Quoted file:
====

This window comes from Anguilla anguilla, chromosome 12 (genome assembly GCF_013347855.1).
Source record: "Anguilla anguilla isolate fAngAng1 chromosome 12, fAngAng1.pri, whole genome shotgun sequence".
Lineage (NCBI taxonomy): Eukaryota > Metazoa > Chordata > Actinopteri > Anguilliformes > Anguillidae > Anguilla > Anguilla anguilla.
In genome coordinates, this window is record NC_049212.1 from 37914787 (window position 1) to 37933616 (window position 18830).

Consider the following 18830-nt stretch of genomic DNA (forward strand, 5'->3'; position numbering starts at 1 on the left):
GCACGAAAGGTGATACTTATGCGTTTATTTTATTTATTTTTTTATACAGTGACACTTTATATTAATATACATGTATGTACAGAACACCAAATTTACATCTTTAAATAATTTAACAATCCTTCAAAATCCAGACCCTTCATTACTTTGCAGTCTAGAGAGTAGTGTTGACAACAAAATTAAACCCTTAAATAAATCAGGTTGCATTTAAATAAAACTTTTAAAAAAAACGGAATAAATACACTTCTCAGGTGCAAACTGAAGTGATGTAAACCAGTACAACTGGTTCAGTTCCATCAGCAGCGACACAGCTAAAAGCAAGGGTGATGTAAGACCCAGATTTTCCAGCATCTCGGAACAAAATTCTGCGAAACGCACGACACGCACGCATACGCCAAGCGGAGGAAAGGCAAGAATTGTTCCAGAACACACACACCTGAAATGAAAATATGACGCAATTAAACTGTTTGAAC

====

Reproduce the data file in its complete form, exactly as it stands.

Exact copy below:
This window comes from Anguilla anguilla, chromosome 12 (genome assembly GCF_013347855.1).
Source record: "Anguilla anguilla isolate fAngAng1 chromosome 12, fAngAng1.pri, whole genome shotgun sequence".
Lineage (NCBI taxonomy): Eukaryota > Metazoa > Chordata > Actinopteri > Anguilliformes > Anguillidae > Anguilla > Anguilla anguilla.
In genome coordinates, this window is record NC_049212.1 from 37914787 (window position 1) to 37933616 (window position 18830).

Consider the following 18830-nt stretch of genomic DNA (forward strand, 5'->3'; position numbering starts at 1 on the left):
GCACGAAAGGTGATACTTATGCGTTTATTTTATTTATTTTTTTATACAGTGACACTTTATATTAATATACATGTATGTACAGAACACCAAATTTACATCTTTAAATAATTTAACAATCCTTCAAAATCCAGACCCTTCATTACTTTGCAGTCTAGAGAGTAGTGTTGACAACAAAATTAAACCCTTAAATAAATCAGGTTGCATTTAAATAAAACTTTTAAAAAAAACGGAATAAATACACTTCTCAGGTGCAAACTGAAGTGATGTAAACCAGTACAACTGGTTCAGTTCCATCAGCAGCGACACAGCTAAAAGCAAGGGTGATGTAAGACCCAGATTTTCCAGCATCTCGGAACAAAATTCTGCGAAACGCACGACACGCACGCATACGCCAAGCGGAGGAAAGGCAAGAATTGTTCCAGAACACACACACCTGAAATGAAAATATGACGCAATTAAACTGTTTGAAC